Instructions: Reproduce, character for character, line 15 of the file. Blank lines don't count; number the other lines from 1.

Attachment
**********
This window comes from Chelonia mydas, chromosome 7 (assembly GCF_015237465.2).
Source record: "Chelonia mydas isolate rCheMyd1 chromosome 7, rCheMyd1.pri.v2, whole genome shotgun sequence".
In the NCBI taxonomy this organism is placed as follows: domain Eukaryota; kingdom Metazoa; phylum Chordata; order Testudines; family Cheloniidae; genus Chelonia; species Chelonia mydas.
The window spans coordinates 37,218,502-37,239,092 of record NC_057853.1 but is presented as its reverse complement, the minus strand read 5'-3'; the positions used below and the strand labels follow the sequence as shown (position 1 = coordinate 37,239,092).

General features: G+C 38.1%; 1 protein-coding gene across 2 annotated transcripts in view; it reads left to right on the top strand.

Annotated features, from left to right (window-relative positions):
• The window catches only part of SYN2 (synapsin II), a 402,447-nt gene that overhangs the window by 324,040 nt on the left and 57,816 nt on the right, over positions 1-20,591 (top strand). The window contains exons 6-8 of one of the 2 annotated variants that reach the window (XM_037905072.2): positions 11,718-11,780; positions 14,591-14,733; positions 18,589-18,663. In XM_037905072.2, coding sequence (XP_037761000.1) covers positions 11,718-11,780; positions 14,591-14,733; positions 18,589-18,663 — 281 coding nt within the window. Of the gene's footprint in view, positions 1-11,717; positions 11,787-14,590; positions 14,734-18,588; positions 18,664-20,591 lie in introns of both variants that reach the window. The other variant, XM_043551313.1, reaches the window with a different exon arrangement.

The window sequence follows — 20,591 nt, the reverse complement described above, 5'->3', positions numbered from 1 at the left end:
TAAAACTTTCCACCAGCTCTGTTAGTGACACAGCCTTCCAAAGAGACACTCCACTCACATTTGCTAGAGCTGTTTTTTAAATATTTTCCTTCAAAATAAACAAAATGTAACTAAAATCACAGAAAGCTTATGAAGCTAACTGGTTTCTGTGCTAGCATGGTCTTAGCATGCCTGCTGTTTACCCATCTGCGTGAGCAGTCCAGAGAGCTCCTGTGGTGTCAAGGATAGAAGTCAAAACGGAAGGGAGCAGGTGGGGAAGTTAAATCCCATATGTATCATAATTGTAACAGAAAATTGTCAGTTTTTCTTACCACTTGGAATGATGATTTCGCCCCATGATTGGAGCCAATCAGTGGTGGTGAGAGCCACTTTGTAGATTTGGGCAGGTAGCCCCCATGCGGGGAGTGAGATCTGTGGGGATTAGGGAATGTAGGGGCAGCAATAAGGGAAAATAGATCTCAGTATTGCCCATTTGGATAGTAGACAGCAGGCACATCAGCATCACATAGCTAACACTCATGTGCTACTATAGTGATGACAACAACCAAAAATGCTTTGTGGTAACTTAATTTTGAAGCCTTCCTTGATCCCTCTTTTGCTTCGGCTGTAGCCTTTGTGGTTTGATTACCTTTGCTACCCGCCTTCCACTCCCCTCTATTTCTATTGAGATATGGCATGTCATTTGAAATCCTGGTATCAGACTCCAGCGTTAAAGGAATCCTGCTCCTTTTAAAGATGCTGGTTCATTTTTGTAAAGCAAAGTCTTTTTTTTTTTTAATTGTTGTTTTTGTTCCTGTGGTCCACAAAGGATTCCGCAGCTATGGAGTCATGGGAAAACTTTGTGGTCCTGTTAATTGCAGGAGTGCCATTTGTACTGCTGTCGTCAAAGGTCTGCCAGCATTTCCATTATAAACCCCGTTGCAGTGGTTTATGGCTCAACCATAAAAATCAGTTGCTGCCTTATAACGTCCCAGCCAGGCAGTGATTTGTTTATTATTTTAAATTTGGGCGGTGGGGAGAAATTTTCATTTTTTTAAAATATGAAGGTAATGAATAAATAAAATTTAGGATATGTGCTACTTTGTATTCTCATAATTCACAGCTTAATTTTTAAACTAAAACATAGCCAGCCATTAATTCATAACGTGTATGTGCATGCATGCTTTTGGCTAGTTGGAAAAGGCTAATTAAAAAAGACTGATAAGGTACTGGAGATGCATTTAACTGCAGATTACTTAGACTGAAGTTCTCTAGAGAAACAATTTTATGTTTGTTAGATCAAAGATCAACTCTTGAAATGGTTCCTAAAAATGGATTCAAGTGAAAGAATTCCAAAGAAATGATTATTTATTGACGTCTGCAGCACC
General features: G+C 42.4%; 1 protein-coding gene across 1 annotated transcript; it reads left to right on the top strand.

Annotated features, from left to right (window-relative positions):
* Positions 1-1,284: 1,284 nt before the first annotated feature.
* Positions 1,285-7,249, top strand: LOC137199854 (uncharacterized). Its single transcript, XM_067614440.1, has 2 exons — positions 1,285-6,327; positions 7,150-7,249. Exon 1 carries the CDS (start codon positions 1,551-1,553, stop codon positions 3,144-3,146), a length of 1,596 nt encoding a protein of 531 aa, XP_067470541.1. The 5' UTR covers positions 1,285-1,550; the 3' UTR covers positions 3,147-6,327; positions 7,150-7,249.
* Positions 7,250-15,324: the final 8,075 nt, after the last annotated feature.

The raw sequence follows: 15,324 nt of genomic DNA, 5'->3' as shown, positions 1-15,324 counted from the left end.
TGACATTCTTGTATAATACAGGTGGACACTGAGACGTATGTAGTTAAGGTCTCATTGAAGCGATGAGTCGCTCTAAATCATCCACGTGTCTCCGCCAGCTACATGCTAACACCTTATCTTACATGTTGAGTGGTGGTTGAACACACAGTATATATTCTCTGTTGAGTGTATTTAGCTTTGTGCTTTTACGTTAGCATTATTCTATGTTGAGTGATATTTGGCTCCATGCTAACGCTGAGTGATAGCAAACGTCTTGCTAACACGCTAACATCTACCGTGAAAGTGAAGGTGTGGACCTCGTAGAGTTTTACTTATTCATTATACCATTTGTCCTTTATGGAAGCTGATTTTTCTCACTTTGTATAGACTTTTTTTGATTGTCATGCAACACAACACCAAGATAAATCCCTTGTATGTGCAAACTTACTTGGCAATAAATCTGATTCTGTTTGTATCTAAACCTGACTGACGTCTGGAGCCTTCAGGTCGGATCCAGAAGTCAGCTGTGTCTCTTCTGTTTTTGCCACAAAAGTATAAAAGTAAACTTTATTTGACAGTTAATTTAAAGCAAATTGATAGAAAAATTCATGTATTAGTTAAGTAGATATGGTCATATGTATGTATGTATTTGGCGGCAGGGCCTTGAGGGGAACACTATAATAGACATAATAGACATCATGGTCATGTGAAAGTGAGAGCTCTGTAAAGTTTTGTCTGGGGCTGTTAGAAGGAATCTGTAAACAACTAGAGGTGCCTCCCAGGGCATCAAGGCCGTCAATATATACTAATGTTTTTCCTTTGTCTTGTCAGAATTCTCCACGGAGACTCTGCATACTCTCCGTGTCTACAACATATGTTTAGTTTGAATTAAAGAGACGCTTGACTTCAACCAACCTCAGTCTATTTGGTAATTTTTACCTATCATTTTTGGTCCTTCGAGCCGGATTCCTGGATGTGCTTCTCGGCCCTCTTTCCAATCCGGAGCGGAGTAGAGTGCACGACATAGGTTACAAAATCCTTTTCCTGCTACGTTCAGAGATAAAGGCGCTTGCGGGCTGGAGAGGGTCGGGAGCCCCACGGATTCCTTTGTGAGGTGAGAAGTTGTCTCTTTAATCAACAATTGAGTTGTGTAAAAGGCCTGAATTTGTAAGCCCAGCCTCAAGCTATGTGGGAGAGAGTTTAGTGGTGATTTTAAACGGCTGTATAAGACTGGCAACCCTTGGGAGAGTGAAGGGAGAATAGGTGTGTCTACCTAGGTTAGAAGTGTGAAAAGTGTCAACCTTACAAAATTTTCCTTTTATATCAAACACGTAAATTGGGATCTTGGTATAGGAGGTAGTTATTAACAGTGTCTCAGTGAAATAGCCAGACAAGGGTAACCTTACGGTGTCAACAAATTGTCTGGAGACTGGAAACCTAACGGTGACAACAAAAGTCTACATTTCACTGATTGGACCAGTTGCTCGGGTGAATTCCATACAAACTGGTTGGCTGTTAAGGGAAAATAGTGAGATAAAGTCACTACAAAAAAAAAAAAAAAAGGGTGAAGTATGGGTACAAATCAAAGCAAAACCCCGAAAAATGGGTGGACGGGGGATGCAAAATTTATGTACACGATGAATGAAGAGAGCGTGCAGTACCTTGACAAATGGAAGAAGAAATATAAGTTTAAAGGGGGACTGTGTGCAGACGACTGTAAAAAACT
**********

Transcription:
The raw sequence follows: 15,324 nt of genomic DNA, 5'->3' as shown, positions 1-15,324 counted from the left end.